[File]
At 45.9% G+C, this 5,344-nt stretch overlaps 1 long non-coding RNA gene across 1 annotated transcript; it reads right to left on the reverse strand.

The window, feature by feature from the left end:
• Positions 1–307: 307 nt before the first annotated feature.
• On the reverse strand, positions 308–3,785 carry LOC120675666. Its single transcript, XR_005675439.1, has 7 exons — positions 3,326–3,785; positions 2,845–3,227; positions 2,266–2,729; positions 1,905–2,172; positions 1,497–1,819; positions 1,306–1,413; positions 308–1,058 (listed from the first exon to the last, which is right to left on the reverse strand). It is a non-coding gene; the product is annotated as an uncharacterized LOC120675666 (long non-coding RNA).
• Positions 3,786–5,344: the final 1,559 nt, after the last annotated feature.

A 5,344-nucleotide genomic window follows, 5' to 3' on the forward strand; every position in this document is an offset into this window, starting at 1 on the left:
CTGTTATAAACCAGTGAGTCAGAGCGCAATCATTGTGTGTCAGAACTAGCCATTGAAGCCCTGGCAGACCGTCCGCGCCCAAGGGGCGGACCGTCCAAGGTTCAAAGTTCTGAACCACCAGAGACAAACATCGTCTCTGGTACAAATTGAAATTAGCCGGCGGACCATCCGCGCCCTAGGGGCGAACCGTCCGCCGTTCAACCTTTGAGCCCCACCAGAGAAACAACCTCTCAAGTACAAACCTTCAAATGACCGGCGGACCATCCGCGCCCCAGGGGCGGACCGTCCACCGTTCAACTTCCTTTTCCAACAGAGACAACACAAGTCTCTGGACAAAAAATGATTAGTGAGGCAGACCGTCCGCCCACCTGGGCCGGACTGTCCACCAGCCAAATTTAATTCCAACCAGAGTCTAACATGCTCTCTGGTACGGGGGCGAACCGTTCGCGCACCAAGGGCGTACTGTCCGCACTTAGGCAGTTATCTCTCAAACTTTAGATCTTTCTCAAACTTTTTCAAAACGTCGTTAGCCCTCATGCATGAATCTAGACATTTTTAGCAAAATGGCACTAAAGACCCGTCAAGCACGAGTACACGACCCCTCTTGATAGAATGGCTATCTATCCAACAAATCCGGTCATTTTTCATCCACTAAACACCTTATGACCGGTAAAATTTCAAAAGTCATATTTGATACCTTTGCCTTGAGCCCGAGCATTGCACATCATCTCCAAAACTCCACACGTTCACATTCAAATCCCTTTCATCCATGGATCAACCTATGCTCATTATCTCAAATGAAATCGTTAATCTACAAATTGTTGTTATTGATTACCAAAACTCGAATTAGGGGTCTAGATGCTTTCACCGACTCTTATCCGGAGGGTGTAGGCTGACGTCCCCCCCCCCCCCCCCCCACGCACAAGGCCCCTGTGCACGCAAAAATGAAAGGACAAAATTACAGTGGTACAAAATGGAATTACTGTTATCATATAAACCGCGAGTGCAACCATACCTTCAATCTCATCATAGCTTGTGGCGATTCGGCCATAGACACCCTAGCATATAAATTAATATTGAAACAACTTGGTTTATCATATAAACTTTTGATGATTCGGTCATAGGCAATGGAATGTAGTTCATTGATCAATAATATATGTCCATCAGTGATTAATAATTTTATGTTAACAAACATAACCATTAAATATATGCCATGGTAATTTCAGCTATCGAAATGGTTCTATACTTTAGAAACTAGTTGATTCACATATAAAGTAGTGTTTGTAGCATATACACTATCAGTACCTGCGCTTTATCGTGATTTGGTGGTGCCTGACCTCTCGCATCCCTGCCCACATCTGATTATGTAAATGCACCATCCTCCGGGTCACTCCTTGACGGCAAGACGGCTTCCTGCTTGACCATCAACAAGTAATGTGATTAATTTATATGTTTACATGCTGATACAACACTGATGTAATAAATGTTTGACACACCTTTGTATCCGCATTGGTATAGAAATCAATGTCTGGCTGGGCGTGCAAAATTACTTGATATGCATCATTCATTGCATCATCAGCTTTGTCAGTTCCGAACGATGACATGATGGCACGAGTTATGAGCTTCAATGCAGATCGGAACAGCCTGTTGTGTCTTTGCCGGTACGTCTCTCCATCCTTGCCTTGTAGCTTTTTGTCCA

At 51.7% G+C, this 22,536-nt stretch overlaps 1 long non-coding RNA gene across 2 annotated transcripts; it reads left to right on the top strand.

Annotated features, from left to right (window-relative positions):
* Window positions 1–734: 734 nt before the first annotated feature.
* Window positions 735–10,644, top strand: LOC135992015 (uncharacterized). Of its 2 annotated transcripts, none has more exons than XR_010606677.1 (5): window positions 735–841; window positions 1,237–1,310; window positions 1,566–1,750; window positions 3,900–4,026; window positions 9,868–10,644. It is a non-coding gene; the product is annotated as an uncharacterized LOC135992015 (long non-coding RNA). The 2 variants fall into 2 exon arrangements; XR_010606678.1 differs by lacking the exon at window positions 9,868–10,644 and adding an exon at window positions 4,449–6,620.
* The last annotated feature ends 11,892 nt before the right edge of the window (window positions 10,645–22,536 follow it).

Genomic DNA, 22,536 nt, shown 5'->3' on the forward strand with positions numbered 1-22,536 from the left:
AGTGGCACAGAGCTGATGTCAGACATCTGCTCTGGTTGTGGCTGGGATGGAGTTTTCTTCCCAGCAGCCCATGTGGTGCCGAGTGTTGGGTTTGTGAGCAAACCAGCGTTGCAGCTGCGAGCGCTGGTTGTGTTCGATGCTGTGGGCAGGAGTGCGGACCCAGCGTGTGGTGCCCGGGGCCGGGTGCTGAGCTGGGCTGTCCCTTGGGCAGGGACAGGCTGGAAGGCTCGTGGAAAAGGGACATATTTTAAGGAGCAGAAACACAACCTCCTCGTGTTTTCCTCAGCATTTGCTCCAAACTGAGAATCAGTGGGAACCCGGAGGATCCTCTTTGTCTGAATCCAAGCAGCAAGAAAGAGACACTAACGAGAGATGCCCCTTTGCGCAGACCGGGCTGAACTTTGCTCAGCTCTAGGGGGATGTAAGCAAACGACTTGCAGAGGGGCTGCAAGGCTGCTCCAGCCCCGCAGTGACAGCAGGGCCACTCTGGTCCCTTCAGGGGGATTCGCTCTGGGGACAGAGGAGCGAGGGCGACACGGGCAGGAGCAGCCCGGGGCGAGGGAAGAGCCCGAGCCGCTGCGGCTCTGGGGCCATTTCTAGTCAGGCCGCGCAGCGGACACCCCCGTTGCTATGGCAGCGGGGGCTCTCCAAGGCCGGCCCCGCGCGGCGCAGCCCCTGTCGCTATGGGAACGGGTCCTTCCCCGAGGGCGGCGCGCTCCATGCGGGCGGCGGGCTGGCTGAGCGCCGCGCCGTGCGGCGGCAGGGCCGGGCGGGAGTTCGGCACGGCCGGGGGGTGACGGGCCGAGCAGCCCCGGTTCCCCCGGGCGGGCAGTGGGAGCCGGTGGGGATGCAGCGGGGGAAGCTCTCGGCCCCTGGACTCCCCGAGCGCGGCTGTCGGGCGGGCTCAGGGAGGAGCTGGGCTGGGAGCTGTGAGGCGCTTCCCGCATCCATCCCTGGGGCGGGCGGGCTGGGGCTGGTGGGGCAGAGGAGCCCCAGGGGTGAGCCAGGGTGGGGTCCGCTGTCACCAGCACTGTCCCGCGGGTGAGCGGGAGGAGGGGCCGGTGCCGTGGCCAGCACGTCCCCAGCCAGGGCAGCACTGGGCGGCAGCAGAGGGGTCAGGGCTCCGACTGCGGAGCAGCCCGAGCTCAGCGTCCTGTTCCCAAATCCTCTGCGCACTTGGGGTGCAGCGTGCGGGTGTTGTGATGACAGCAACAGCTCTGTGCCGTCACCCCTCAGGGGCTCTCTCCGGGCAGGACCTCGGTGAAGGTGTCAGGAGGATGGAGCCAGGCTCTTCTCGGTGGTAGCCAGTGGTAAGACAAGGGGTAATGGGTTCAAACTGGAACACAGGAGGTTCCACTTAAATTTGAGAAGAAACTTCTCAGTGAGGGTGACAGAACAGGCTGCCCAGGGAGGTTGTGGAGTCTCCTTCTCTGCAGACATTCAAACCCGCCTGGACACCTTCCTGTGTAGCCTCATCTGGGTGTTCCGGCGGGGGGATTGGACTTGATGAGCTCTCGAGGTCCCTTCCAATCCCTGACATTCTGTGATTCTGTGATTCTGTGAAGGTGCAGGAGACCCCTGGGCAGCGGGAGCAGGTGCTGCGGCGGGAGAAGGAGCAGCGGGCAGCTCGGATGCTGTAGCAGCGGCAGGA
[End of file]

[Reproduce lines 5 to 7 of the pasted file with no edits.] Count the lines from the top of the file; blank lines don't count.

• Positions 3,786–5,344: the final 1,559 nt, after the last annotated feature.

A 5,344-nucleotide genomic window follows, 5' to 3' on the forward strand; every position in this document is an offset into this window, starting at 1 on the left:
CTGTTATAAACCAGTGAGTCAGAGCGCAATCATTGTGTGTCAGAACTAGCCATTGAAGCCCTGGCAGACCGTCCGCGCCCAAGGGGCGGACCGTCCAAGGTTCAAAGTTCTGAACCACCAGAGACAAACATCGTCTCTGGTACAAATTGAAATTAGCCGGCGGACCATCCGCGCCCTAGGGGCGAACCGTCCGCCGTTCAACCTTTGAGCCCCACCAGAGAAACAACCTCTCAAGTACAAACCTTCAAATGACCGGCGGACCATCCGCGCCCCAGGGGCGGACCGTCCACCGTTCAACTTCCTTTTCCAACAGAGACAACACAAGTCTCTGGACAAAAAATGATTAGTGAGGCAGACCGTCCGCCCACCTGGGCCGGACTGTCCACCAGCCAAATTTAATTCCAACCAGAGTCTAACATGCTCTCTGGTACGGGGGCGAACCGTTCGCGCACCAAGGGCGTACTGTCCGCACTTAGGCAGTTATCTCTCAAACTTTAGATCTTTCTCAAACTTTTTCAAAACGTCGTTAGCCCTCATGCATGAATCTAGACATTTTTAGCAAAATGGCACTAAAGACCCGTCAAGCACGAGTACACGACCCCTCTTGATAGAATGGCTATCTATCCAACAAATCCGGTCATTTTTCATCCACTAAACACCTTATGACCGGTAAAATTTCAAAAGTCATATTTGATACCTTTGCCTTGAGCCCGAGCATTGCACATCATCTCCAAAACTCCACACGTTCACATTCAAATCCCTTTCATCCATGGATCAACCTATGCTCATTATCTCAAATGAAATCGTTAATCTACAAATTGTTGTTATTGATTACCAAAACTCGAATTAGGGGTCTAGATGCTTTCACCGACTCTTATCCGGAGGGTGTAGGCTGACGTCCCCCCCCCCCCCCCCCCACGCACAAGGCCCCTGTGCACGCAAAAATGAAAGGACAAAATTACAGTGGTACAAAATGGAATTACTGTTATCATATAAACCGCGAGTGCAACCATACCTTCAATCTCATCATAGCTTGTGGCGATTCGGCCATAGACACCCTAGCATATAAATTAATATTGAAACAACTTGGTTTATCATATAAACTTTTGATGATTCGGTCATAGGCAATGGAATGTAGTTCATTGATCAATAATATATGTCCATCAGTGATTAATAATTTTATGTTAACAAACATAACCATTAAATATATGCCATGGTAATTTCAGCTATCGAAATGGTTCTATACTTTAGAAACTAGTTGATTCACATATAAAGTAGTGTTTGTAGCATATACACTATCAGTACCTGCGCTTTATCGTGATTTGGTGGTGCCTGACCTCTCGCATCCCTGCCCACATCTGATTATGTAAATGCACCATCCTCCGGGTCACTCCTTGACGGCAAGACGGCTTCCTGCTTGACCATCAACAAGTAATGTGATTAATTTATATGTTTACATGCTGATACAACACTGATGTAATAAATGTTTGACACACCTTTGTATCCGCATTGGTATAGAAATCAATGTCTGGCTGGGCGTGCAAAATTACTTGATATGCATCATTCATTGCATCATCAGCTTTGTCAGTTCCGAACGATGACATGATGGCACGAGTTATGAGCTTCAATGCAGATCGGAACAGCCTGTTGTGTCTTTGCCGGTACGTCTCTCCATCCTTGCCTTGTAGCTTTTTGTCCA